Romney collapsing, Gingrich surging in SC

Rick Moran
It looks like it might be an easy night for Newt Gingrich in South Carolina.

What at one time looked like a blowout Romney win, and then a nail biter, appears to be shaping up to be a laugher for Gingrich.

Nate Silver:

Much of the reason for the relatively clear lead for Mr. Gingrich is that he has very clear momentum in the race. In a survey conducted by Public Policy Polling, for instance, Mr. Gingrich led Mr. Romney by 4 percentage points in interviews conducted on Wednesday night, based on a detailed breakout of nightly results provided to FiveThirtyEight by Tom Jensen of Public Policy Polling. But Mr. Gingrich's lead expanded to 6 points in interviews conducted on Thursday. And Mr. Gingrich led by 14 points in about 700 interviews conducted on Friday night, after the Thursday night debate in North Charleston and the interview given to ABC News by one of Mr. Gingrich's ex-wives.

In primaries, especially in the early-voting states, momentum is a strong predictor of the results, and it is usually correct to give considerable weight to the most recent data.

South Carolina has been surveyed by more than a dozen distinct polling firms over the past week, and the surveys are in agreement that Mr. Gingrich gained significant ground on Mr. Romney after the Monday night debate in Myrtle Beach. If Mr. Gingrich was also helped by the Thursday night debate, as the Public Policy Polling data suggests, his margin of victory in South Carolina could be impressive - perhaps reaching into the double digits.

Nevertheless, Mr. Romney retains some chance of winning. Although momentum holds up more often than not in primaries and caucuses, there have been some important exceptions - like when Hillary Rodham Clinton won the New Hampshire primary in 2008 despite Barack Obama's polling surge following his Iowa caucus win.

If there is a backlash against Gingrich as a result of the remarks about open marriage by his ex-wife, it isn't showing up in the latest polls. But it's hard to factor in something so recent, nor is it easy to peer into the voting booth as the large number of undecideds - 21% in that PPP poll - contemplate their choices.

Gingrich may have won the debate, the primary, - and perhaps the nomination - with his salvo at the media during the first few minutes of Thursday night's debate. That's what the right wants from their candidate and Newt gave it to them in very dramatic fashion.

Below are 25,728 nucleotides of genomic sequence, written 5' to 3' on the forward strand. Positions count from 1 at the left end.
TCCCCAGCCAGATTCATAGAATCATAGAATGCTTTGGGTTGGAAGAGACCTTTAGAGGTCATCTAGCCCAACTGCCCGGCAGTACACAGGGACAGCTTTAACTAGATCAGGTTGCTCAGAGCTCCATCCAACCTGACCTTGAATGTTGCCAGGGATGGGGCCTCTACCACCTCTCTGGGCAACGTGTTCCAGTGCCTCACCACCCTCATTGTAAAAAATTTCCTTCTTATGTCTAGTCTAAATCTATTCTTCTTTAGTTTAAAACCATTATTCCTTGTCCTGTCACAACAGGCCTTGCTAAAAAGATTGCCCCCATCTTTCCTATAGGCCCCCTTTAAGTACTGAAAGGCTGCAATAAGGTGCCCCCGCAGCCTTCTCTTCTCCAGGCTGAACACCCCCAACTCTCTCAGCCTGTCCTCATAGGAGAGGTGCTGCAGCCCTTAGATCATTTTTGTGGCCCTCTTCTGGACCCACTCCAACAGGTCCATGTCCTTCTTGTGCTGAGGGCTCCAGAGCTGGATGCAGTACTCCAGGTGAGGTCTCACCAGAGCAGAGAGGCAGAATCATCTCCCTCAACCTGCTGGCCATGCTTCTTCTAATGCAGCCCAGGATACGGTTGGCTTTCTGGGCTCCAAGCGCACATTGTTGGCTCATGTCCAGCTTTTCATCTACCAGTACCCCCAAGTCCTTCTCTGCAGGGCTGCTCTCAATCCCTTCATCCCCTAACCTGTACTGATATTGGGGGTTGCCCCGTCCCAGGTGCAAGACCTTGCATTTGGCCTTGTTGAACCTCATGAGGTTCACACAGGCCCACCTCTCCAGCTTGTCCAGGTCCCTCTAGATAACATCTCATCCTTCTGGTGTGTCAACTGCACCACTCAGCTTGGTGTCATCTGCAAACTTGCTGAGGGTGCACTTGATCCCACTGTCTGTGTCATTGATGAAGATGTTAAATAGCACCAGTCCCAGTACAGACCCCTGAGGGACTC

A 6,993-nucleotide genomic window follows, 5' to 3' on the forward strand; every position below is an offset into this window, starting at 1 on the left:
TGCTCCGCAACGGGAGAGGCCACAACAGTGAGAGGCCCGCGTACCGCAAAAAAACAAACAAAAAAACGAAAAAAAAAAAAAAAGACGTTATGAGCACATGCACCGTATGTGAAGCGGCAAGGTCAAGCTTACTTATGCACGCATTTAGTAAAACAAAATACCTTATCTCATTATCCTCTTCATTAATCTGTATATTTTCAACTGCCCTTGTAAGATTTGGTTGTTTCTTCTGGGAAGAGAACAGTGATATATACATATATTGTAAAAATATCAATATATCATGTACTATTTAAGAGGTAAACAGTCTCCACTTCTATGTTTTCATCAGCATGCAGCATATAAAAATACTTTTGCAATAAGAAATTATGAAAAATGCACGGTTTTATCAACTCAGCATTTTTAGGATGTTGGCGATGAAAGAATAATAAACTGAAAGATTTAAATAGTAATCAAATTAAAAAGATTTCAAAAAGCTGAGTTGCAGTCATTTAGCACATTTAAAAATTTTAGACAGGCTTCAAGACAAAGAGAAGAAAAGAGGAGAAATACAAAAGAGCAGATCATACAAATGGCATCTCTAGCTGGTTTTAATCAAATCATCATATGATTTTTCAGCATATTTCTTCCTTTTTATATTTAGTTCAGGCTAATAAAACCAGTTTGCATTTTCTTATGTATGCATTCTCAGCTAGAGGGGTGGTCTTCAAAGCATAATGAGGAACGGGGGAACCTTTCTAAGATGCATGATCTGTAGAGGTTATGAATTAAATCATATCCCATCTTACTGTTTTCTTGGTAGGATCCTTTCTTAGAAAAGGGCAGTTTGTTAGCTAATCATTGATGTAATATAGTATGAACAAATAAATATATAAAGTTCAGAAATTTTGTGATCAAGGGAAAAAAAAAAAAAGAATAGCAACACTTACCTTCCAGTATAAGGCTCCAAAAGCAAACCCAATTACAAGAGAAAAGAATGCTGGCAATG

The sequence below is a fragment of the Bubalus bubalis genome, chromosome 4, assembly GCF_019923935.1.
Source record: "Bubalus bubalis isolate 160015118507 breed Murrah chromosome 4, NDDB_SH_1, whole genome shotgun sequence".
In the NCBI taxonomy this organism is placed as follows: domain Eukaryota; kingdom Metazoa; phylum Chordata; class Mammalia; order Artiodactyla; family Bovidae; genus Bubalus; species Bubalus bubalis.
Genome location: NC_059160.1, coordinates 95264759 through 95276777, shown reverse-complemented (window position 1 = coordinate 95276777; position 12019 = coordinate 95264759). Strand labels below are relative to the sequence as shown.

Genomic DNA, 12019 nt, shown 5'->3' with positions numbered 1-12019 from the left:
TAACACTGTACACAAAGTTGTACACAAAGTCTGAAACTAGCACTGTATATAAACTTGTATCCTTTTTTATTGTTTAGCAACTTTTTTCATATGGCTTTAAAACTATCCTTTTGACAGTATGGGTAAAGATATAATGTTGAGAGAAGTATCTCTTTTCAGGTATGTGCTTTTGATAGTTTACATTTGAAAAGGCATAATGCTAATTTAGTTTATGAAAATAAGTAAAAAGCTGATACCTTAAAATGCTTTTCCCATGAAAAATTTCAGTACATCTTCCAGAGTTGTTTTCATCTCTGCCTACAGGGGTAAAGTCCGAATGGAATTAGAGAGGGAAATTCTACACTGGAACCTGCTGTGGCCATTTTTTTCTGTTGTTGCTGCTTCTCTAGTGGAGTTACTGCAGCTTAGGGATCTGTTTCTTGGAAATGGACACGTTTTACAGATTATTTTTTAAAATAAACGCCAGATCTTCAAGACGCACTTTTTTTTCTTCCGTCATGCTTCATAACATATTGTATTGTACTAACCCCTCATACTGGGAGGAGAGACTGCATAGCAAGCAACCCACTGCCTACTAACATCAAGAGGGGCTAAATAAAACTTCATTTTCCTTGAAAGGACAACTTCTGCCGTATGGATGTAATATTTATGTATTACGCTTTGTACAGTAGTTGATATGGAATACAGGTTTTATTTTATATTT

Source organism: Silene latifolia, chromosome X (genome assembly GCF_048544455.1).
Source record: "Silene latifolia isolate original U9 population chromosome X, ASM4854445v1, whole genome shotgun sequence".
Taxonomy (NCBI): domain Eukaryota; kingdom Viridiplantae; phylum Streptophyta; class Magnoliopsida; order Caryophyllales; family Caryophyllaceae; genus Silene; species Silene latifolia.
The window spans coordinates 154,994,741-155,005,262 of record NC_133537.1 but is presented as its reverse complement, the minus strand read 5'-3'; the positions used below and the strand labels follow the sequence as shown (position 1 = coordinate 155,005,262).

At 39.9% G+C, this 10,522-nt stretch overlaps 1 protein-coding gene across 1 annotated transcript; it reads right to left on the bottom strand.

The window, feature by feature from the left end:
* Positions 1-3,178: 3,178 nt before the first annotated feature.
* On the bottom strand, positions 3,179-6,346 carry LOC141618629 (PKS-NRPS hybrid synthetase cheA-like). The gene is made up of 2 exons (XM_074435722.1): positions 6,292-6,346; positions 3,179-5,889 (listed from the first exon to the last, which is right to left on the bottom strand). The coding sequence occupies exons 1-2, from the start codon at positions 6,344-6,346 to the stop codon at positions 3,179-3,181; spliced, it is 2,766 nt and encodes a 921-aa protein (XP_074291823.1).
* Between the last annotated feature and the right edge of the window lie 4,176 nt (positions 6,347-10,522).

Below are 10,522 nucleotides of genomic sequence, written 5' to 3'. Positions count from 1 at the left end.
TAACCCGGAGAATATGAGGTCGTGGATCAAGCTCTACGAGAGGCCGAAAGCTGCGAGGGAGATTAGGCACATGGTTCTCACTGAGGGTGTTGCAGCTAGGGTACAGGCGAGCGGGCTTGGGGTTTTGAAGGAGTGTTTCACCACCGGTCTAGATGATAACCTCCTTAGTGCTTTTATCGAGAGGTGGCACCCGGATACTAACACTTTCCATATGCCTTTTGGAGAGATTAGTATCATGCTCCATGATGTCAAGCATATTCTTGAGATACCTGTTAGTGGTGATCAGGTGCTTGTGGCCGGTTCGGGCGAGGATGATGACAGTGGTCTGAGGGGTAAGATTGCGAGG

We might look back on that moment the same way we recall Ronald Reagan's outburst in a New Hampshire gym prior to another debate in 1980. "I'm paying for this microphone, Mr. Breen" elicited the same kind of response from GOP voters nationwide that Gingrich's "No - but I will" is getting today.

The worm turns again in South Carolina.


It looks like it might be an easy night for Newt Gingrich in South Carolina.

What at one time looked like a blowout Romney win, and then a nail biter, appears to be shaping up to be a laugher for Gingrich.

Nate Silver:

Much of the reason for the relatively clear lead for Mr. Gingrich is that he has very clear momentum in the race. In a survey conducted by Public Policy Polling, for instance, Mr. Gingrich led Mr. Romney by 4 percentage points in interviews conducted on Wednesday night, based on a detailed breakout of nightly results provided to FiveThirtyEight by Tom Jensen of Public Policy Polling. But Mr. Gingrich's lead expanded to 6 points in interviews conducted on Thursday. And Mr. Gingrich led by 14 points in about 700 interviews conducted on Friday night, after the Thursday night debate in North Charleston and the interview given to ABC News by one of Mr. Gingrich's ex-wives.

In primaries, especially in the early-voting states, momentum is a strong predictor of the results, and it is usually correct to give considerable weight to the most recent data.

South Carolina has been surveyed by more than a dozen distinct polling firms over the past week, and the surveys are in agreement that Mr. Gingrich gained significant ground on Mr. Romney after the Monday night debate in Myrtle Beach. If Mr. Gingrich was also helped by the Thursday night debate, as the Public Policy Polling data suggests, his margin of victory in South Carolina could be impressive - perhaps reaching into the double digits.

Nevertheless, Mr. Romney retains some chance of winning. Although momentum holds up more often than not in primaries and caucuses, there have been some important exceptions - like when Hillary Rodham Clinton won the New Hampshire primary in 2008 despite Barack Obama's polling surge following his Iowa caucus win.

If there is a backlash against Gingrich as a result of the remarks about open marriage by his ex-wife, it isn't showing up in the latest polls. But it's hard to factor in something so recent, nor is it easy to peer into the voting booth as the large number of undecideds - 21% in that PPP poll - contemplate their choices.

Gingrich may have won the debate, the primary, - and perhaps the nomination - with his salvo at the media during the first few minutes of Thursday night's debate. That's what the right wants from their candidate and Newt gave it to them in very dramatic fashion.

We might look back on that moment the same way we recall Ronald Reagan's outburst in a New Hampshire gym prior to another debate in 1980. "I'm paying for this microphone, Mr. Breen" elicited the same kind of response from GOP voters nationwide that Gingrich's "No - but I will" is getting today.

The worm turns again in South Carolina.